To "Sparky," At College, Autumn, 1978

Class statuses:  your senior to my junior.
Your hair fell about your face in tight blonde ringlets;

your smile inspired a confirmation of the empathy
that you brought to every conversation.

We attended only one class together:
Professor ___  ___'s exclusive course called
the Eliot seminar; in which, at mid-term,
I suggested that Eliot's wife Vivienne
may have been less of a shrew and more of a Muse,
than accepted scholarship had, to date, allowed.
Something inside him seemed to snap as rage
twisted upon his reddening to crimson face:
and he shouted, depiste his close proximity,
"Shut up, shut up," and the class ended awkwardly.
(This was the first term of my Junior year;
and through the end of my Senior year,
right through the day of graduation,
the hostility was never mitigated.)
On the night of that rather difficult day,

you, Sparky, joined me in the study room,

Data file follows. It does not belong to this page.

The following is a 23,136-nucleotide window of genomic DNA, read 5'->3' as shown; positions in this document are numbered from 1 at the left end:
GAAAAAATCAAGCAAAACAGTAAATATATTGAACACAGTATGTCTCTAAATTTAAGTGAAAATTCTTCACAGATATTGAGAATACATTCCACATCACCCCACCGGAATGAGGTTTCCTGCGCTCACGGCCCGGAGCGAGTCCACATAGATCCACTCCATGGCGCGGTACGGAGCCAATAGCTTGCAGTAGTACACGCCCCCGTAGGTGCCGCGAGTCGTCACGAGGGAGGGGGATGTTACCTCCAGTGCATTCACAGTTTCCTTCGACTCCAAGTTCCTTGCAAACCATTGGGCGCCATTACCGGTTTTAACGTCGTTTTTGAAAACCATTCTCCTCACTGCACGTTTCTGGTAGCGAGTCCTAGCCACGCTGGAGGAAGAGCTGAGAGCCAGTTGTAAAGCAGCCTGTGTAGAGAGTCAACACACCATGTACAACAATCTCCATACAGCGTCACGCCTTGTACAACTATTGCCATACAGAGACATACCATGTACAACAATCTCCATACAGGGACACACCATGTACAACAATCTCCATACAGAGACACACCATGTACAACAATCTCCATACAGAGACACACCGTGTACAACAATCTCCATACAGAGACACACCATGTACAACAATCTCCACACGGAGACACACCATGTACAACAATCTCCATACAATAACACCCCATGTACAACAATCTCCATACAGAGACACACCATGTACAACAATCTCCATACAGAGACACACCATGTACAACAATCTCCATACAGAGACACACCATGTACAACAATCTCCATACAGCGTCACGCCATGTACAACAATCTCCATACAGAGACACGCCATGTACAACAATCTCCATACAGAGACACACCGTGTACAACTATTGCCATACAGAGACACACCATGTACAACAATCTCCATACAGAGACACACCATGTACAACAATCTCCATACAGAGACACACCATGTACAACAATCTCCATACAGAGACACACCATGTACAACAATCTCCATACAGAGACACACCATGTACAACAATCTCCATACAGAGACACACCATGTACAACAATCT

where no one else was present at that moment.
You said, "I am sorry he said that to you.
"I, too, have wondered about Eliot's wife."
And then, with that empathetic smile,

you slipped your clogs off from

irridescent yellow socks

beneath the cuffs of your baggy, gray lounging pants---
your signature style.  Your socks' soft soles

were grass-stained and pavement-grimed,

suggesting your clogs were off more than on.
And I was almost glad for the professorial rebuke
that brought us to this perfect, private moment.



Author's Notes/Comments: 

This was inspired by georgeschaefer's poem, "Mean Old Spirit Of Poetry."  The incident in my poem is entirely true.  Since the end of my junior year, I have never seen Sparky again.

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